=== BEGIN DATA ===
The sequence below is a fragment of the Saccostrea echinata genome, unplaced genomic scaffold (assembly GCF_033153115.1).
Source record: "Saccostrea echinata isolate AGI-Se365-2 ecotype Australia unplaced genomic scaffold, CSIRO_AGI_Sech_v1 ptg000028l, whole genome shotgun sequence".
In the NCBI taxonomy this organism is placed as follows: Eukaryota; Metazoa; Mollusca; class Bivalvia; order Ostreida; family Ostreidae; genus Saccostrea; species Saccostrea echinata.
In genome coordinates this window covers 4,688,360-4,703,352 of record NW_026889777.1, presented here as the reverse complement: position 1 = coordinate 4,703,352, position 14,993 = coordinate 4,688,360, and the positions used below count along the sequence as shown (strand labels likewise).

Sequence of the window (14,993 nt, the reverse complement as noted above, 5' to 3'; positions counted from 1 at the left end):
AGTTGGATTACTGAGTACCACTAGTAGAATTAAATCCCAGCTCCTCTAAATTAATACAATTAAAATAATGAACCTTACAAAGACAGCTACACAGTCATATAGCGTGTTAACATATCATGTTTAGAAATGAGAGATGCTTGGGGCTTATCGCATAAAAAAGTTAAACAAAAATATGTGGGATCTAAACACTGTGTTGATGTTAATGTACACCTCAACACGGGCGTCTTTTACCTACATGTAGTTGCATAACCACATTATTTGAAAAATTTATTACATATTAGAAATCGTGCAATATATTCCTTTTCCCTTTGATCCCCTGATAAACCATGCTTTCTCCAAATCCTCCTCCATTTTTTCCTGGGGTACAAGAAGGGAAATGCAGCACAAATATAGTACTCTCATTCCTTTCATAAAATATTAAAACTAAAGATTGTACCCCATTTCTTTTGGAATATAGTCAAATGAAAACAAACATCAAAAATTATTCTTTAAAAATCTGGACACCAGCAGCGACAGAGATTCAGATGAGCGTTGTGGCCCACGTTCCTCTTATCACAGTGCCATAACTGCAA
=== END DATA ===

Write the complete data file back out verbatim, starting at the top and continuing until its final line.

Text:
The sequence below is a fragment of the Saccostrea echinata genome, unplaced genomic scaffold (assembly GCF_033153115.1).
Source record: "Saccostrea echinata isolate AGI-Se365-2 ecotype Australia unplaced genomic scaffold, CSIRO_AGI_Sech_v1 ptg000028l, whole genome shotgun sequence".
In the NCBI taxonomy this organism is placed as follows: Eukaryota; Metazoa; Mollusca; class Bivalvia; order Ostreida; family Ostreidae; genus Saccostrea; species Saccostrea echinata.
In genome coordinates this window covers 4,688,360-4,703,352 of record NW_026889777.1, presented here as the reverse complement: position 1 = coordinate 4,703,352, position 14,993 = coordinate 4,688,360, and the positions used below count along the sequence as shown (strand labels likewise).

Sequence of the window (14,993 nt, the reverse complement as noted above, 5' to 3'; positions counted from 1 at the left end):
AGTTGGATTACTGAGTACCACTAGTAGAATTAAATCCCAGCTCCTCTAAATTAATACAATTAAAATAATGAACCTTACAAAGACAGCTACACAGTCATATAGCGTGTTAACATATCATGTTTAGAAATGAGAGATGCTTGGGGCTTATCGCATAAAAAAGTTAAACAAAAATATGTGGGATCTAAACACTGTGTTGATGTTAATGTACACCTCAACACGGGCGTCTTTTACCTACATGTAGTTGCATAACCACATTATTTGAAAAATTTATTACATATTAGAAATCGTGCAATATATTCCTTTTCCCTTTGATCCCCTGATAAACCATGCTTTCTCCAAATCCTCCTCCATTTTTTCCTGGGGTACAAGAAGGGAAATGCAGCACAAATATAGTACTCTCATTCCTTTCATAAAATATTAAAACTAAAGATTGTACCCCATTTCTTTTGGAATATAGTCAAATGAAAACAAACATCAAAAATTATTCTTTAAAAATCTGGACACCAGCAGCGACAGAGATTCAGATGAGCGTTGTGGCCCACGTTCCTCTTATCACAGTGCCATAACTGCAA